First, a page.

Which means that, since God has explicitly appointed this relationship to function this way (Ephesians 5:22-24), it is essential that this relationship be kept at the center of any shepherding and discipleship structure we create. Small groups are important structures for adult shepherding and discipleship that cannot be replaced by a family structure. Nevertheless, unlike small group leaders, husbands and fathers have a calling on their lives to shepherd and disciple their family whether they want it or not (Psalm 78:5-8; Ephesians 5:22-24, 6:1-3). God has assigned it. The union of husband and wife and the formation of a family were intended by God to be the context for passing his commands (Deuteronomy 6:6-9), his word, (Deuteronomy 11:18-21), his testimony (Psalm 78:5-8) from one generation to the next. Therefore it is fitting that a structure for shepherding and discipleship in the church reflects the importance of the household in the sense that we have just seen. 

8. The ministry of wives in supporting and helping their husbands.

Similarly, alongside their husbands, wives have a crucial, though not identical, role in caring for this household “flock.” Not only is she called to join her husband in shepherding and discipling their children; she should also seek to know, and care about, and prayerfully influence her husband toward spiritual maturity.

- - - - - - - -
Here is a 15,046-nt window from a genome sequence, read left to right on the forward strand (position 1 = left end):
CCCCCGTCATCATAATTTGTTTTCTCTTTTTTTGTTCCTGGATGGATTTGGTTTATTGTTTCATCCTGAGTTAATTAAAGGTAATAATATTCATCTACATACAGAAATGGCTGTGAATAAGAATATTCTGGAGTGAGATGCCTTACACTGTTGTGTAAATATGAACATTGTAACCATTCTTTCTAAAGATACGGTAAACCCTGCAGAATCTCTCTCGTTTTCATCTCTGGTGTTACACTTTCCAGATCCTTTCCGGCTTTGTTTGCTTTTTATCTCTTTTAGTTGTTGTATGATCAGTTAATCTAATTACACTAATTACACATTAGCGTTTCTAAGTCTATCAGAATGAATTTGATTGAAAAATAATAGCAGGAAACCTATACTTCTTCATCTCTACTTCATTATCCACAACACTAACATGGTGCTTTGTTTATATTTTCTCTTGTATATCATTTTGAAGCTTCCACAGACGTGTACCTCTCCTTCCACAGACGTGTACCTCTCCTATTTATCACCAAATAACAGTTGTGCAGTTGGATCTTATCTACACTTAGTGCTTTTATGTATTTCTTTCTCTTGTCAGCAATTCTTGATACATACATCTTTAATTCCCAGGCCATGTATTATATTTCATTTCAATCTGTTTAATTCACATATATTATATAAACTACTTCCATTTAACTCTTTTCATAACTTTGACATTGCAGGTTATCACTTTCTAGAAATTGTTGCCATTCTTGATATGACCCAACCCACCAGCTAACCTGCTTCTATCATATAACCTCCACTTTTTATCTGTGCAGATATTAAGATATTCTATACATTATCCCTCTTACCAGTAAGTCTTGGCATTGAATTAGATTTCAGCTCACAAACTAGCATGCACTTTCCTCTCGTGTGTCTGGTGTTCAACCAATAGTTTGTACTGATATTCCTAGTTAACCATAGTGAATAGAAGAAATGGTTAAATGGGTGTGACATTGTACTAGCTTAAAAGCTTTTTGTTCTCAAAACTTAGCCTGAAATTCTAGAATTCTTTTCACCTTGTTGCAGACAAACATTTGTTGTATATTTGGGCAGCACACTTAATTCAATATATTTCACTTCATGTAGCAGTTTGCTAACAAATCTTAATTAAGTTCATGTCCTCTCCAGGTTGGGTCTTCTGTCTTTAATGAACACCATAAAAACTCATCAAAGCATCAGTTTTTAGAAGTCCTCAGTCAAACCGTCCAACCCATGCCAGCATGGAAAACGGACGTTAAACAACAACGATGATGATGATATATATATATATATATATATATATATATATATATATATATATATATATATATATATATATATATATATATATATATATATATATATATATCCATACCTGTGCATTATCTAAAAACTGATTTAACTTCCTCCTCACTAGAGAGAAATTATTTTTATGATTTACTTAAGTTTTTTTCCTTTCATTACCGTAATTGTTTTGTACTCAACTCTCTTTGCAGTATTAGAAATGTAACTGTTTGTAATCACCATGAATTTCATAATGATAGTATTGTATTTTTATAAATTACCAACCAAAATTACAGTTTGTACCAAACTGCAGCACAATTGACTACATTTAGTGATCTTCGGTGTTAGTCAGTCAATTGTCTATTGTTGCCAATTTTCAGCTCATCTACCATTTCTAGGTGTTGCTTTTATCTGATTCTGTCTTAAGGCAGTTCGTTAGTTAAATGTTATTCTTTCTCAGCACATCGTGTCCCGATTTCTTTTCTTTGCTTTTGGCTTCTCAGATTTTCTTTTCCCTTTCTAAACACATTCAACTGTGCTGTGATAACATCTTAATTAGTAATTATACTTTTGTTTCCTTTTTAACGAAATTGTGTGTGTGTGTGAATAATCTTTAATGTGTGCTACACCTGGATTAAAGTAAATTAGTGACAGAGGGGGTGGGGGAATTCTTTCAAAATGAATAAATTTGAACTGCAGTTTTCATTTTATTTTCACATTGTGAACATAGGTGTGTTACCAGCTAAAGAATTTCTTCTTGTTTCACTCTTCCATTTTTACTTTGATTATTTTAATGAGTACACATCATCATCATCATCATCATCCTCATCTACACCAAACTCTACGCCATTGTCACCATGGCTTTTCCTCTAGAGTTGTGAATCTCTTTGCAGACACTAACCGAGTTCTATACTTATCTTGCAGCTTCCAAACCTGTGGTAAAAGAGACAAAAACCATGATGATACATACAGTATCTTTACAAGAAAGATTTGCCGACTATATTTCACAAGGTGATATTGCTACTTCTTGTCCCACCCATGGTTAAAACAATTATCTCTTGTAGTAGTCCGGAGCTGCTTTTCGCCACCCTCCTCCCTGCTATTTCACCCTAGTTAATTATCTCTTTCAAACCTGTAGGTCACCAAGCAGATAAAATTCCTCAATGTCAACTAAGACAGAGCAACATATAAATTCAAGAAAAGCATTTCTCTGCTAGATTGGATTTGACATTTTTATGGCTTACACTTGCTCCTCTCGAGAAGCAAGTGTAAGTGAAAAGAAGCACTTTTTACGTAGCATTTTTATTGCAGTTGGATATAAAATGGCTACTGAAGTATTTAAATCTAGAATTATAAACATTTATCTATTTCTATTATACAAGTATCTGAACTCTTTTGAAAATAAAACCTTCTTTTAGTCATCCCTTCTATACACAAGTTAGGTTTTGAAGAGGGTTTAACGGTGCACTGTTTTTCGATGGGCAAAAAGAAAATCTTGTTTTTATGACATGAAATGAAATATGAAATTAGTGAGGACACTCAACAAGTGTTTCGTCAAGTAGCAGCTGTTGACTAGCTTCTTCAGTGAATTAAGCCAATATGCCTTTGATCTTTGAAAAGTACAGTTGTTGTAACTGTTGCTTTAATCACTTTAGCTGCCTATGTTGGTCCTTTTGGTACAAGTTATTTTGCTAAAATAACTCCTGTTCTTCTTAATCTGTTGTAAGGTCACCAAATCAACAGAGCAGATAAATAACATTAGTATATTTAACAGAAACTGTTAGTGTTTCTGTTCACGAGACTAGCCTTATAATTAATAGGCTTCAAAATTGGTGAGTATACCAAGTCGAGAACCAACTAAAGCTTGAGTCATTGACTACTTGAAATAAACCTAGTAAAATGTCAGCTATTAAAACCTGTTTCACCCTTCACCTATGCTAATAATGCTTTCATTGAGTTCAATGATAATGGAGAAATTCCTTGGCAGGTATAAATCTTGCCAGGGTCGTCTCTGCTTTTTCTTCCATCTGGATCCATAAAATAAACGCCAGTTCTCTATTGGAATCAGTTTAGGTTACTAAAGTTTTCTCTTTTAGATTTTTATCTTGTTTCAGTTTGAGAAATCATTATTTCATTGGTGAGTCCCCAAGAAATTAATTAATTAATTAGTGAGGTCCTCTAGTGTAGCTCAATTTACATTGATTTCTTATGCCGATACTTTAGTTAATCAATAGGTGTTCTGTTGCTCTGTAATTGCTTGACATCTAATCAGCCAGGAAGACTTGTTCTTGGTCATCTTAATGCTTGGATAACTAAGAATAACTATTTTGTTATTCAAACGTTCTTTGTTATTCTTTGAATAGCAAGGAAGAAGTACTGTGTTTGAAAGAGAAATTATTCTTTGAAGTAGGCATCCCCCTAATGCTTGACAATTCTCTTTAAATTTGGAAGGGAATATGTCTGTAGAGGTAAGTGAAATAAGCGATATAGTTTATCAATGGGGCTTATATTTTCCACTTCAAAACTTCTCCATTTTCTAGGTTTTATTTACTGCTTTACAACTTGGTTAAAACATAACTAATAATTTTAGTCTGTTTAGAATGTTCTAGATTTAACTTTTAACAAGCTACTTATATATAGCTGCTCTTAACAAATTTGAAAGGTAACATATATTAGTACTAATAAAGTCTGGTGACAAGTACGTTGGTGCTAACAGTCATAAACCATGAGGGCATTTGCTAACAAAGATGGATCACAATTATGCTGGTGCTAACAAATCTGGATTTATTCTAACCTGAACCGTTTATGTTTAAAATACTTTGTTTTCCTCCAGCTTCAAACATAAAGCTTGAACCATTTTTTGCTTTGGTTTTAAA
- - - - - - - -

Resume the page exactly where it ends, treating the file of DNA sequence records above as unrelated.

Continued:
This ministry by the wife does not contradict the husband’s spiritual leadership. It supports it. We see this from the beginning of Scripture. In the beginning God ordained that wives, created in God’s image with equal worth and dignity, come alongside their husbands as “helpers fit for him.” “It is not good that the man should be alone; I will make him a helper fit for him” (Genesis 2:18). A man’s leadership is not compromised when he is helped by his wife. And this includes spiritual help as well as physical and emotional.

A wife’s biblical submission does not exclude her ministry of helping her husband for his good. For example, the submissive wife of 1 Peter 3:1-7 is making every appropriate effort to convert her husband. Peter assumes that her influence can be saving, if God opens his heart. He tells us how she might most helpfully use this influence in ways that are in harmony with her husband’s leadership. “Wives, be subject to your own husbands, so that even if some do not obey the word, they may be won without a word by the conduct of their wives, when they see your respectful and pure conduct” (1 Peter 3:1–2).